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Everything posted by jumanggy

  1. Hi helen! (gosh, I'm outside the P&B Forums!!) Preserved fish is almost exclusively salted and dried here. I'm not familiar with any wet preparation for preserved fish. There is a dish that's basically fresh fish "cooked" in acid (kinilaw) but I'm not aware this is used for any purposes of preservation. Here's a few ideas of how preserved fish appears here: http://www.marketmanila.com/archives/buwad-daing-dried-fish http://www.marketmanila.com/archives/fried...tfish-spinefoot Excellent resource, that site.
  2. Hi Aria, For a poundcake, looking over my references (Healy's Art of the Cake and Cook's Illustrated), a butter temperature of 60°F is best, so that'd probably be a few hours (or maybe even overnight if you live in a very cold part of the country) out of the fridge. The idea is to maintain a batter temperature of between 60-65°F throughout (Healy goes so far as to suggest chilling the sugar, Cook's Illustrated is kinder and goes for a final batter temp of 68°F). We don't have buttermilk here, ever (I always use coddled milk... sigh), but I'm guessing it would be fine at room temperature... The culture would probably even love it Ambient temperature here is 82°F today, and on hotter months, 97°F (max, hopefully). Dairy wouldn't really survive overnight here.. In any case, my grandparents never put eggs in the fridge, and they're fine
  3. Yup, stiff peaks is better, then beat the meringue on low for about 8 minutes until it's room temperature. That's the only advice I can give regarding the aeration. As for the seizing, try beating the butter smooth before getting started on the egg whites. When it looks like it's separating, crank up the speed and beat it some more.
  4. Oh, who doesn't like food? (Recalls 30 Rock episode where Liz dates a guy who doesn't like food, followed a few minutes later by a joke about Canadian cuisine that I should really not repeat)
  5. I dislike the term foodie for some reason too, but I can't put my finger on it. Maybe it's because it's part of the title of the unappetizing cringe-a-thon that is "Foody Call." I use "Food lover," just because it's simple, sweet, non-threatening, and at least sounds attainable. But I've no objections to the other terms proposed either
  6. T2C - grr, each layer sounds increasingly better! I wish you'd taken a pic (you know you're an eGulleter when... all over again) Joe - that is gorgeous-- even the icing cascades symmetrically down each peak. Rob - HAHAHA! I cannot stop laughing at your emailed invitation to a pity party Though honestly, for the first cakes my friends "ordered" from me, I only asked for the price of the ingredients plus about a $5 markup. They keep telling me that's ridiculous and they name their own higher price/ tell me to keep the change. I am SOO glad your customer enjoyed the cake! Congratulations!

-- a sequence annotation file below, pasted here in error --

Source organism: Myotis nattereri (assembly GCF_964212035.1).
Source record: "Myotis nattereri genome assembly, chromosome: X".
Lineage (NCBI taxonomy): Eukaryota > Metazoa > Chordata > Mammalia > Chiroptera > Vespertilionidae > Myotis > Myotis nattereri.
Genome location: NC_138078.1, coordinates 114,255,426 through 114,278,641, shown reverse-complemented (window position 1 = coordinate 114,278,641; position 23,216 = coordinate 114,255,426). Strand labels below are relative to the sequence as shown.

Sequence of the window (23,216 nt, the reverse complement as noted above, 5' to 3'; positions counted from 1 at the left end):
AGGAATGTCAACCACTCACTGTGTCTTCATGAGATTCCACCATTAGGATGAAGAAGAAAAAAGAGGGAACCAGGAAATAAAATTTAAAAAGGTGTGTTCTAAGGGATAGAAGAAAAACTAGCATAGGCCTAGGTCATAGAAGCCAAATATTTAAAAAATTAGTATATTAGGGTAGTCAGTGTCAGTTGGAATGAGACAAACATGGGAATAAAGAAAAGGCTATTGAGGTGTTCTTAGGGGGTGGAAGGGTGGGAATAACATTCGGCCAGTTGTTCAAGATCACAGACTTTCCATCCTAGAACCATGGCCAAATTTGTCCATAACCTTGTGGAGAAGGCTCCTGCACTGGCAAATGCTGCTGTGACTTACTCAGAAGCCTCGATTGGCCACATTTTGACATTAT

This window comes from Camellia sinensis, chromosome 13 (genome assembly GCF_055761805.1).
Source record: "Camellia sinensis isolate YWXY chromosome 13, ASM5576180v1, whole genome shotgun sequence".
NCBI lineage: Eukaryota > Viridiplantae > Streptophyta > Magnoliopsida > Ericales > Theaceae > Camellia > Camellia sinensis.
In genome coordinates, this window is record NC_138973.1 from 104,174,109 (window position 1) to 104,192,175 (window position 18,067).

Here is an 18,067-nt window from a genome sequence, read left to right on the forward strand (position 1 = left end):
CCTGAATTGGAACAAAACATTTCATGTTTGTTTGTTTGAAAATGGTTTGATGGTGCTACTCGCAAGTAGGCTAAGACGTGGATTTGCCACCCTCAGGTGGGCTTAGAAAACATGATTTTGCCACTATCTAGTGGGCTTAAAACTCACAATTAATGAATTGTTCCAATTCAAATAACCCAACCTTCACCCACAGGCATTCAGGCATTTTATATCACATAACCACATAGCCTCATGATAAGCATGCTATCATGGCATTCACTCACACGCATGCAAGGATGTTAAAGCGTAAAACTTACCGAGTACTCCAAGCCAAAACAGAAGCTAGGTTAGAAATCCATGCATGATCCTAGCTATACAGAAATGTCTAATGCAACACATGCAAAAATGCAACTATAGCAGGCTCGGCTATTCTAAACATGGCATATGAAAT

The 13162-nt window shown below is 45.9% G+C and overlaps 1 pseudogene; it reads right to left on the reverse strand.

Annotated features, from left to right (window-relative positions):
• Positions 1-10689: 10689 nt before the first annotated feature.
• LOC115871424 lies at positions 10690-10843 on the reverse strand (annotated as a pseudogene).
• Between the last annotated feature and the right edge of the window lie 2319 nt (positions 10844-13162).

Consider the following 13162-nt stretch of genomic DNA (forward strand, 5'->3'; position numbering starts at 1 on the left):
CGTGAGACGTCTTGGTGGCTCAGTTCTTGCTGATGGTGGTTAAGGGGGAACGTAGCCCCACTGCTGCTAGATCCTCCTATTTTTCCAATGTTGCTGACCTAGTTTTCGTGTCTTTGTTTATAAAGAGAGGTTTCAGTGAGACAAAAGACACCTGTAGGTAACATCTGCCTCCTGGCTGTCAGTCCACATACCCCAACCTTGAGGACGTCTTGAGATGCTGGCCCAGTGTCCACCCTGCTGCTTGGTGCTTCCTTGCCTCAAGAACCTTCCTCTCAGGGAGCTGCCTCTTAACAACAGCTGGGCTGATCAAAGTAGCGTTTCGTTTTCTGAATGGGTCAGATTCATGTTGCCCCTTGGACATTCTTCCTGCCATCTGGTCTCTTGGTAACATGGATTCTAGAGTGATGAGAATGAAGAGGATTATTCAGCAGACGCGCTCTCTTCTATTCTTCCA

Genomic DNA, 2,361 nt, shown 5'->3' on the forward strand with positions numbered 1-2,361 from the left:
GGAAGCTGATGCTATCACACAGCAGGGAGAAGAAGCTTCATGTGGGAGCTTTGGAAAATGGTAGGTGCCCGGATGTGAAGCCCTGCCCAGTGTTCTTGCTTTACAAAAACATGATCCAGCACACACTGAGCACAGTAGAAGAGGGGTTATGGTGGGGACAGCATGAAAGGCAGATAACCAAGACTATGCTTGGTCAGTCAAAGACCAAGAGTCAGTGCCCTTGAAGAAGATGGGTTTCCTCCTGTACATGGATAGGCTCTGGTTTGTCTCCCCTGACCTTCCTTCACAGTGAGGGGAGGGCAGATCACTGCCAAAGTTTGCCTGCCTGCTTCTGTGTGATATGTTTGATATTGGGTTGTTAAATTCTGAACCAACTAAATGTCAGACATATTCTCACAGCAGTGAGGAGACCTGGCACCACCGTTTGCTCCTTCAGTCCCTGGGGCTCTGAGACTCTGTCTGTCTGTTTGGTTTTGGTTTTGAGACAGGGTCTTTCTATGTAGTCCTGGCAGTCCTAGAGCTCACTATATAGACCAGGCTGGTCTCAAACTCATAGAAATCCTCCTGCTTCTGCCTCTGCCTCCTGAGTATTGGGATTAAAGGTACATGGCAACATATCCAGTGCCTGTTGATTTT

7. Hee, I sincerely apologize to all Canadians out there. Anyway, Tish Boyle's Grand Finales books (Neoclassical and Modernist view of plated desserts) are in metric. Will try to look out for more.
  8. Ah,my bad from http://www.wreckramblin.com/Article/Knives...-Gift-Idea/2930: Indeedo! Actually any friend that gives me Henckels will be cherished forever and ever. I'm the kind of person that gets irked whenever I see Rachael Ray throwing salt over her shoulder..
  9. HAHA! That's not an improvement at all! He might as well have used cups throughout. To be fair, I have browsed that book in the shop and everything does look good.... But man, somebody scr**ed the pooch on that one.
  10. nancy, sorry to hear about your situation. I'm no family health professional but it sounds like she has major issues with you that she's projected onto your cooking. (When I put it that way, it actually is preferable to think she just hates your cooking.... ulp) I concur with Rona's suggestion. Maybe you both could cook something for dinner and you could let the leftovers speak for themselves. (Wow, I never knew I could be so aggressive with conflict..) Some crazy ideas that I wouldn't recommend-- -- talk down to her while she's hovering over your shoulder. "See? I've sequestered a single portion without the things you hate-- peppers, salt, spices-- you know, flavor." -- to hell with it, cook any way you want and watch everyone else scarf it down. She can have rice cakes. -- when she nitpicks your cooking, explode in a violent tantrum of deep-seated issues. "YOU HAVE A PROBLEM WITH ME?!" Then everyone argues and you reach some resolution and hug it out. Sorry, I've been watching too much Brothers and Sisters. Gosh, I'm so hateful!